ANDY THLIVERIS: ‘REMEMBER THE UNDERGRADS’
In December 2022, Andrew Thliveris BS’83 made a special trip to Salt Lake City with his wife Lauren. They joined the School of Biological Sciences in a belated (due to the pandemic) remembrance of K. Gordon Lark who had passed away more than two-and-a-half years earlier in April 2020.
Vice Chair and Ophthalmology Residency Training Program Director at the University of Wisconsin-Madison’s Department of Ophthalmology and Visual Sciences, Thliveris, until his retirement in September, was also Chief of Ophthalmology at the W.S. Middleton VA and holds the rank of Professor at the School of Medicine in Madison. At the event “Andy” remembered that as an undergraduate he worked in the Lark lab for five years and that Lark had a profound impact on him. “He changed my life,” reported Thliveris whose main message to the faculty and friends who had gathered was “Remember the undergraduate students.”
Thliveris also surprised many by announcing that through his affiliation with the Carl Berg Foundation he had arranged to fully fund the Lark Endowed Chair with a check for $430,000. The Lark fund was established in 2017, followed in July 2022 with a campaign to “re-boot.” The ambition was to achieve the level of endowed professorship through an anonymous, matching donation of $250,000. But with Thliveris’ brokered gift—added to many others from generous individual donors—the K. Gordon Lark Endowment was elevated to the more prestigious level of endowed chair.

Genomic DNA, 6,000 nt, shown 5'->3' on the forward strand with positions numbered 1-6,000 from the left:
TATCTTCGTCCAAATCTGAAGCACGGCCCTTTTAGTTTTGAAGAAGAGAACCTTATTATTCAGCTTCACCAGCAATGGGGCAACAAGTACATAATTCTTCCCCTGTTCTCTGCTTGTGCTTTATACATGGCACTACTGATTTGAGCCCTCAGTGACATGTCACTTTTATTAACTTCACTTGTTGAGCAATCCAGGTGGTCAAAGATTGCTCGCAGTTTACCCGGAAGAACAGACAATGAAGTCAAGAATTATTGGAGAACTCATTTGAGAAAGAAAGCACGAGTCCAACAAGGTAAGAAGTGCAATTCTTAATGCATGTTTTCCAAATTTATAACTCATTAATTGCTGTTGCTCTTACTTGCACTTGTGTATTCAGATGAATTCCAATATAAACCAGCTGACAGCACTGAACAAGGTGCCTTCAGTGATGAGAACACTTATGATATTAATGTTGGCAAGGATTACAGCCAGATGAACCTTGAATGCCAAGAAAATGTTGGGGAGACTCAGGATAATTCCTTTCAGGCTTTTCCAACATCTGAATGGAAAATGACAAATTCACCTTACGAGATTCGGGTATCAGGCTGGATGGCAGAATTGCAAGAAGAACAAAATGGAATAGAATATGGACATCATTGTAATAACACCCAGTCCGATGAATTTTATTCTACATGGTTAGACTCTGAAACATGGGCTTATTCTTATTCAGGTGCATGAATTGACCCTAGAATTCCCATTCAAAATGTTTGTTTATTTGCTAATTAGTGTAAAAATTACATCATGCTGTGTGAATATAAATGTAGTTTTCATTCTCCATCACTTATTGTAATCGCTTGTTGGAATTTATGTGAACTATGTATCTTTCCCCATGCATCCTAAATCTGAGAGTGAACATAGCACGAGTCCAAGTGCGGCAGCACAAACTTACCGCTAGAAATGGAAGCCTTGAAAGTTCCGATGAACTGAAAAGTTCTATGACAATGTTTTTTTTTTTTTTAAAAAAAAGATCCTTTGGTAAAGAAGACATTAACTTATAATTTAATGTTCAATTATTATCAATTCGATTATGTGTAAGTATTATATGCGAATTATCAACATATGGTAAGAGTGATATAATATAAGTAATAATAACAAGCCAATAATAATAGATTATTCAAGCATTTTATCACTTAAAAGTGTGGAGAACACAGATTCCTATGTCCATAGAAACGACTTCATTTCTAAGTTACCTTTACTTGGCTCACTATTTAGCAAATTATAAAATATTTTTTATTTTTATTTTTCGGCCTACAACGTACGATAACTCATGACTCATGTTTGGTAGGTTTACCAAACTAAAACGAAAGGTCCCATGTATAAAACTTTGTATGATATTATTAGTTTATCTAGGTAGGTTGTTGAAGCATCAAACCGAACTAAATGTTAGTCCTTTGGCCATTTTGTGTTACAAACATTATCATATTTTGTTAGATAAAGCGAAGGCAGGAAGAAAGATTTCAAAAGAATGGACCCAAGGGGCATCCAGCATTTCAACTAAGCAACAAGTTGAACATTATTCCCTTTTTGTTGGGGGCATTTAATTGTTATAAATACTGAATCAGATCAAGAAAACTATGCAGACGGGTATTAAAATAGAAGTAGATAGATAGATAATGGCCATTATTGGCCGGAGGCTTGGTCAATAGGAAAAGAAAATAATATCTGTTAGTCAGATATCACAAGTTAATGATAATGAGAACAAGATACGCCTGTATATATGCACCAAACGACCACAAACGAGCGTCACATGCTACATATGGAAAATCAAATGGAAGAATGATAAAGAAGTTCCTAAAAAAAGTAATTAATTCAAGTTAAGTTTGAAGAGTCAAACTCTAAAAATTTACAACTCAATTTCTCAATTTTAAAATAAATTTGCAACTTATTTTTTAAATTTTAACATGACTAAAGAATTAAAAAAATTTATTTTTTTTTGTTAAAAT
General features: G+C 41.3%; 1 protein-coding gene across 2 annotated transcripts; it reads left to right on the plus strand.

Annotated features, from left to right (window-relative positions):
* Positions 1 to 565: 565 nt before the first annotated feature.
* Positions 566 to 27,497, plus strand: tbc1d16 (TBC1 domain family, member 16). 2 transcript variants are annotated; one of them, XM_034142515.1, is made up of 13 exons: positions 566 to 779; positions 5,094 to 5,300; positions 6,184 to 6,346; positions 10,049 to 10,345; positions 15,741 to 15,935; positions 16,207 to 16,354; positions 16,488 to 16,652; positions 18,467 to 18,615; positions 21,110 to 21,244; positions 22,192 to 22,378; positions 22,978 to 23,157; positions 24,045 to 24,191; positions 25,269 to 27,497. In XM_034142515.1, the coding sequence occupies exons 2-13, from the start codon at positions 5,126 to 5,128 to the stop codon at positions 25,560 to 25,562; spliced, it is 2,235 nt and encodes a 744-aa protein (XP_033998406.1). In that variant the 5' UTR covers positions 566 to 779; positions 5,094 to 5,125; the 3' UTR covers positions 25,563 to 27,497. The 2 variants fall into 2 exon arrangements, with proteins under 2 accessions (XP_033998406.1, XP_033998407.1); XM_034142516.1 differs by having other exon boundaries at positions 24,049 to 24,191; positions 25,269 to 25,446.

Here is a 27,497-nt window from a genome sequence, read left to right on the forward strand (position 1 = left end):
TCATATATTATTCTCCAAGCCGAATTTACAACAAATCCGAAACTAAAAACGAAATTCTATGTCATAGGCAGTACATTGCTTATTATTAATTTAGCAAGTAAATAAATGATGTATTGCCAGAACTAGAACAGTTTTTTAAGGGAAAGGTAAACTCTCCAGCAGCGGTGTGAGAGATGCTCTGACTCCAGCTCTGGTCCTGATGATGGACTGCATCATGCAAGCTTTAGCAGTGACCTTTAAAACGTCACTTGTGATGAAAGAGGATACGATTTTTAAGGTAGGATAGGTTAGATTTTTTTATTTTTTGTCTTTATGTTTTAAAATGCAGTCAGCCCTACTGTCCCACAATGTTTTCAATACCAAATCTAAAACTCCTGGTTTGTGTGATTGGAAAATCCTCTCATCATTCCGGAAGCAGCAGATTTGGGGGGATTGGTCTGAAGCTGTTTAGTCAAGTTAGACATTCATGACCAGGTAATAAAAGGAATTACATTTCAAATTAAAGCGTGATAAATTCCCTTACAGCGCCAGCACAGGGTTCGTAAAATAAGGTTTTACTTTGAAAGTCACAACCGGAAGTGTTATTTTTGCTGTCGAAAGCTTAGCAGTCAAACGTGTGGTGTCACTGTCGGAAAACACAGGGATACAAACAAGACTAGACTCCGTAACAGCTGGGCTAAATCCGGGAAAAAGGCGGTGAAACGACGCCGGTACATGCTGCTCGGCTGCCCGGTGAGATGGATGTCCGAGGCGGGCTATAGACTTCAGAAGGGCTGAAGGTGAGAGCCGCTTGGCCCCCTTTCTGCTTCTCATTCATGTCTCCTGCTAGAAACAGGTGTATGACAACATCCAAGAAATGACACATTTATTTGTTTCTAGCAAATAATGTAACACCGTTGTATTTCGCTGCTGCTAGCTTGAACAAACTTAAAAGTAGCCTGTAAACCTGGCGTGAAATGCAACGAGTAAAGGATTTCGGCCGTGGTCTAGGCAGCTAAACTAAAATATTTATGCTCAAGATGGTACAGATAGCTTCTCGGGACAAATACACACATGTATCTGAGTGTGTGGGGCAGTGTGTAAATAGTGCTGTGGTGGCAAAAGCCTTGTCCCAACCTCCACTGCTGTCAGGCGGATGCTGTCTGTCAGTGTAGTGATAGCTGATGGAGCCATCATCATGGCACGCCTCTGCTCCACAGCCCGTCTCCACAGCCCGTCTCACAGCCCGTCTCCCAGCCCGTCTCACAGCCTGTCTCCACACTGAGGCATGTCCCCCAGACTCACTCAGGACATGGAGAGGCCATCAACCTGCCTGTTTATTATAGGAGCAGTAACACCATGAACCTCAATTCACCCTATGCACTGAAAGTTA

With his characteristic humor, Thliveris was eager to recall his time in Lark’s lab. He confessed to being that “pesky nerdy undergrad, high-maintenance, known to call Gordon at 11 pm on several occasions, [until] finally, Gordon, then speaking to his post-doc Paul Keim, [said], ‘You’ve got to get this guy under control because I have no idea what the hell I told him last night.’”